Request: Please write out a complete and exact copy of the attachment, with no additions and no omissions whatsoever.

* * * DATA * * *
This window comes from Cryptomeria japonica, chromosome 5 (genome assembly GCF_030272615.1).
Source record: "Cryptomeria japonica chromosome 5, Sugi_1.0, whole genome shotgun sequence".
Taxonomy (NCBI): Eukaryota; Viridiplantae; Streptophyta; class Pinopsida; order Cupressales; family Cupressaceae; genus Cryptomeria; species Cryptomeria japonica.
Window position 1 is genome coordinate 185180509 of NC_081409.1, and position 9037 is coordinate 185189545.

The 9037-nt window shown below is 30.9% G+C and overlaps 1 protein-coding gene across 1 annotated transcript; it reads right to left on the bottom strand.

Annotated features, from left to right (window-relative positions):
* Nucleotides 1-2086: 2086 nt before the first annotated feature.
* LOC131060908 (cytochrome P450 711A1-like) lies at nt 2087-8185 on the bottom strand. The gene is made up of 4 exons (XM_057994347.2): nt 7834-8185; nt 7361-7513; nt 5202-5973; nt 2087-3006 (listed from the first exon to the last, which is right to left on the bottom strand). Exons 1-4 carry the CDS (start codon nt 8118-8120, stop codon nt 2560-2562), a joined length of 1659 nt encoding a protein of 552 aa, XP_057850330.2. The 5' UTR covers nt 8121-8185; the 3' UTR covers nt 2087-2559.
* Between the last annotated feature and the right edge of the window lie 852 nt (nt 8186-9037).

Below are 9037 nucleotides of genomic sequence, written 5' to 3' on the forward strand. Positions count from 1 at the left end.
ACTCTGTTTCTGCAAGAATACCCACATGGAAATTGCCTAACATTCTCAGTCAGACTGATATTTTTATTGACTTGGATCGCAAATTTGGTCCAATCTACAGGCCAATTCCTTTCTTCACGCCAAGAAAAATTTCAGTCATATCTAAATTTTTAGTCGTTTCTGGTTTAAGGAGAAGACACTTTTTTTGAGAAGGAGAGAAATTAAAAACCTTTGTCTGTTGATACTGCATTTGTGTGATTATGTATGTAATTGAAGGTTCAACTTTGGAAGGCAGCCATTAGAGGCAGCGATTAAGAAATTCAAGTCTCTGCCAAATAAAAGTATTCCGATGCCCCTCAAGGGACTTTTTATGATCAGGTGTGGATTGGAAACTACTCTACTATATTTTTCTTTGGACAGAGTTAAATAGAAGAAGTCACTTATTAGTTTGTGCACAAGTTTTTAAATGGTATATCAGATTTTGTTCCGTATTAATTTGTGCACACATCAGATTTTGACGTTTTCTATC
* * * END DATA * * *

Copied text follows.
This window comes from Cryptomeria japonica, chromosome 5 (genome assembly GCF_030272615.1).
Source record: "Cryptomeria japonica chromosome 5, Sugi_1.0, whole genome shotgun sequence".
Taxonomy (NCBI): Eukaryota; Viridiplantae; Streptophyta; class Pinopsida; order Cupressales; family Cupressaceae; genus Cryptomeria; species Cryptomeria japonica.
Window position 1 is genome coordinate 185180509 of NC_081409.1, and position 9037 is coordinate 185189545.

The 9037-nt window shown below is 30.9% G+C and overlaps 1 protein-coding gene across 1 annotated transcript; it reads right to left on the bottom strand.

Annotated features, from left to right (window-relative positions):
* Nucleotides 1-2086: 2086 nt before the first annotated feature.
* LOC131060908 (cytochrome P450 711A1-like) lies at nt 2087-8185 on the bottom strand. The gene is made up of 4 exons (XM_057994347.2): nt 7834-8185; nt 7361-7513; nt 5202-5973; nt 2087-3006 (listed from the first exon to the last, which is right to left on the bottom strand). Exons 1-4 carry the CDS (start codon nt 8118-8120, stop codon nt 2560-2562), a joined length of 1659 nt encoding a protein of 552 aa, XP_057850330.2. The 5' UTR covers nt 8121-8185; the 3' UTR covers nt 2087-2559.
* Between the last annotated feature and the right edge of the window lie 852 nt (nt 8186-9037).

Below are 9037 nucleotides of genomic sequence, written 5' to 3' on the forward strand. Positions count from 1 at the left end.
ACTCTGTTTCTGCAAGAATACCCACATGGAAATTGCCTAACATTCTCAGTCAGACTGATATTTTTATTGACTTGGATCGCAAATTTGGTCCAATCTACAGGCCAATTCCTTTCTTCACGCCAAGAAAAATTTCAGTCATATCTAAATTTTTAGTCGTTTCTGGTTTAAGGAGAAGACACTTTTTTTGAGAAGGAGAGAAATTAAAAACCTTTGTCTGTTGATACTGCATTTGTGTGATTATGTATGTAATTGAAGGTTCAACTTTGGAAGGCAGCCATTAGAGGCAGCGATTAAGAAATTCAAGTCTCTGCCAAATAAAAGTATTCCGATGCCCCTCAAGGGACTTTTTATGATCAGGTGTGGATTGGAAACTACTCTACTATATTTTTCTTTGGACAGAGTTAAATAGAAGAAGTCACTTATTAGTTTGTGCACAAGTTTTTAAATGGTATATCAGATTTTGTTCCGTATTAATTTGTGCACACATCAGATTTTGACGTTTTCTATC